Ebenezer’s is the only such spot in the US. At Mikkeller’s Copenhagen Beer Festival in May 2017, Souvereyns and a coterie of volunteers dispensed roughly 10 percent of his annual production during four half-day sessions, pouring two small-batch blends at a time to a long double line of appreciators. He’d like to have his beers in more places, hinting that he’s in talks with more bars in the States, but his limited production is constrained by the number of barrels with mature beer in them. Over the summer, he increased his total to 120. He was also finally able to invest in a forklift. Working full time, alone except for rare assistance from his mother or a friend, Souvereyns is determined to give his beers as much time as they require.
While most connoisseurs haven’t tasted a beer from Bokkereyder, its very existence is a harbinger of larger changes in Belgium. According to Kristof Verhasselt, 38, a board member of Payottenland’s beer consumer organization, De Lambikstoempers, a new wave of demand for Lambic is on the horizon. Younger drinkers in the region tend to favor Oude Krieks and Oude Gueuzes over the aged flat Lambics. Just south of Brussels, around the town of Beersel, in particular, Verhasselt sees a revival of interest. “They know the tradition and appreciate it, but most of all, they like to drink it,” he observes.
In late August, members of De Lambikstoempers attended the launch of Lambiek Fabriek in Payottenland, a new Lambic brewery founded when sourcing inoculated wort made by others became too costly and inconvenient for a fledgling blending operation started by three friends. According to Verhasselt, the inaugural beer, Brett-Elle, was markedly young but nevertheless exciting. “I’m very glad that there are some new guys in town and that the products they make (Brett-Elle, Belgoo Bikske, and Den Herberg Lambic) are of a good quality,” says Verhasselt.
“Let’s hope this new wind stays, so Lambic making and blending will never die.”
And then there is the growing number of amateurs, purchasing containers of Lambic to age with fresh fruits at home. Verhasselt can name a handful of them—including himself. And he, too, turned to Uli Kremer, the German Lambic fanatic who frequents De Lambikstoempers events, for tips. “I asked him for some advice about my own blending and got the most important advice: to experiment and learn from my mistakes and victories,” Verhasselt says. “That’s how Uli works.”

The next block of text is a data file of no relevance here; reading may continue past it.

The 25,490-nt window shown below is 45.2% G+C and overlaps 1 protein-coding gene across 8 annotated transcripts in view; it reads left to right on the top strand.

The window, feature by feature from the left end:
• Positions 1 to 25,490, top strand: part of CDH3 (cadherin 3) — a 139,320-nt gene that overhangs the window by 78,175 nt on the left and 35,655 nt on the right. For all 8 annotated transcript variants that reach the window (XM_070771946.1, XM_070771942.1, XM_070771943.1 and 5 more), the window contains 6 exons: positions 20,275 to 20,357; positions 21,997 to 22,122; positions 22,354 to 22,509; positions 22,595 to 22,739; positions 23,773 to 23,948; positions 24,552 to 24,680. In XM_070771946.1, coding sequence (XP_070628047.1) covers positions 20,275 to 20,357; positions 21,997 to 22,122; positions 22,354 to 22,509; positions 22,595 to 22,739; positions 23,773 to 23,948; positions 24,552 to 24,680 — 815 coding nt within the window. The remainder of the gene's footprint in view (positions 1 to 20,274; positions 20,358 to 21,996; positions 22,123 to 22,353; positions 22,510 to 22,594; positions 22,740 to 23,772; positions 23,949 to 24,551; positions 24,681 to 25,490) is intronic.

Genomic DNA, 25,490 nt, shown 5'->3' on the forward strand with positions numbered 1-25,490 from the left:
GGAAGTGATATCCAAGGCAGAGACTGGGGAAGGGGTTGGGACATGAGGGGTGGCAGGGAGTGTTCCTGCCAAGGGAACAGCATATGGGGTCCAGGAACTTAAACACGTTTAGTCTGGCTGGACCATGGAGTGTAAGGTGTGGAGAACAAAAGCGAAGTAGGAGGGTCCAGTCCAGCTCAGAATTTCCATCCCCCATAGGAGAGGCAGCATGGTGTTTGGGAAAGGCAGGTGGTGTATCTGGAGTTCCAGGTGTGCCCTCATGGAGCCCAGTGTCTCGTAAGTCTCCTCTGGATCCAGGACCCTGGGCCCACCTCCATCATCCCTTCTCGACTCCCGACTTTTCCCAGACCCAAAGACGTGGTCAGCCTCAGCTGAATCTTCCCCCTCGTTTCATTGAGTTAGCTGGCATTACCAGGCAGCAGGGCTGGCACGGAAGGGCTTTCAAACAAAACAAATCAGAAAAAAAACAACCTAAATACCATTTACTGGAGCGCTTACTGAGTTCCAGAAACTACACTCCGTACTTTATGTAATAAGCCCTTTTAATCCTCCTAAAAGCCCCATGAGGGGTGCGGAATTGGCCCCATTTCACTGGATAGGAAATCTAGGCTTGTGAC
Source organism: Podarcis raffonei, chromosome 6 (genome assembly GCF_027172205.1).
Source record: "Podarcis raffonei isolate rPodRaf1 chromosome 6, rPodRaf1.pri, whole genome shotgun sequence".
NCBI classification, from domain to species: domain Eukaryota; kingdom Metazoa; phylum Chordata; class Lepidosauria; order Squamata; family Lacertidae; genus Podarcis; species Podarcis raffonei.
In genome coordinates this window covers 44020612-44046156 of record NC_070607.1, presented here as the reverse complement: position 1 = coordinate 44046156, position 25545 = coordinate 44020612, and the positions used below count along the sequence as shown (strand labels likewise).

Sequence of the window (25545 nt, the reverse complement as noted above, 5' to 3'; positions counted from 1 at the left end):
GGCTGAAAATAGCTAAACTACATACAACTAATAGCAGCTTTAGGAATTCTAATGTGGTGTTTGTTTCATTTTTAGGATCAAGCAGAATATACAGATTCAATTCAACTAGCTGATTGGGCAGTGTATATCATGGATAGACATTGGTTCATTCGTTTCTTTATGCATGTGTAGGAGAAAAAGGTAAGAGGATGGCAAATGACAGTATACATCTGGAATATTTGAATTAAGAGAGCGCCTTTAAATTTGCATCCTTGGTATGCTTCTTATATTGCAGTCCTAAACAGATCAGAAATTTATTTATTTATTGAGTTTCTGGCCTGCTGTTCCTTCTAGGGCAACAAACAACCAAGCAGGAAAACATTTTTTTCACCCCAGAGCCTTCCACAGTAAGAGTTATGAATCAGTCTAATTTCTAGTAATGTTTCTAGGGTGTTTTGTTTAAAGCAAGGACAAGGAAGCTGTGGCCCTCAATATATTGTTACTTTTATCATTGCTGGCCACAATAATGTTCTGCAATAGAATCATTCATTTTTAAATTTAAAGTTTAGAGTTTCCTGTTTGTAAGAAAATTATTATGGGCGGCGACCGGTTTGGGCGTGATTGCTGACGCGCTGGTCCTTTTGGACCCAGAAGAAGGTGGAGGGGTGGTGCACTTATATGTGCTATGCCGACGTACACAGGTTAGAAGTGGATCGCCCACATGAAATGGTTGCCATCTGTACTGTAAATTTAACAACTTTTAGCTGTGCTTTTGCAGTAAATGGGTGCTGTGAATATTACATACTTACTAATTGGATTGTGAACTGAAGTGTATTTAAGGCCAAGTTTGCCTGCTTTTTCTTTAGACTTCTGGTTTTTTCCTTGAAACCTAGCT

But for all of its acclaim, Verhasselt hasn’t yet tasted anything from Bokkereyder either, partially due to the price tag the beers carry. Souvereyns is aware that his Lambics exceed the five to 10 euros that’s the accustomed price range for a good 750 milliliter bottle of everyday Oude Gueuze in Belgium. “It’s sometimes hard for people to justify buying bottles of my beer for 45 euros at Yves’ bar,” he sighs. “It’s a very steep price by Belgian standards.”
By way of justification, Souvereyns says that his production costs alone actually exceed the retail prices of other Gueuzes. This is in part due to his insistence on dumping beer that develops in a direction he doesn’t like. His dedication to local fruit pushes his costs even further. “I am one of the only ones using fresh picked Belgian raspberries,” he insists, noting that others buy berries from Serbia. In fact, Souvereyns sets out with his trailer at 5:00 a.m. to go to the farm on harvest mornings, tenderly collecting soft, “slightly overripe” fruit for maximum flavor impact, dumping them into the tank on his trailer, and rushing home by noon to pump Lambic onto the oozing berries.
Meanwhile, another upcoming Bokkereyder project brings Souvereyns closer to the winemaker’s world again, as he ferments local Chardonnay grapes with 10 percent Lambic. Two of the bottles that rocked the annual rare beer auction in Oregon were examples of what Souvereyns calls Lambic wines. He knows of no other producers marrying the secrets of winemaking and Lambic blending. Then, in October, he received a decrepit barrel crusted with the remains of a curiosity known as Macvin du Jura, an obscure fortified Vin Doux Naturel from remote Jura, France near the Swiss border. He chose to fill this artifact with a three-year Gueuze blend.
A successful outcome isn’t guaranteed and the production will be maddeningly small, but the young blender’s keen Lambic shepherding skill makes each creative project something to follow. Patiently. ■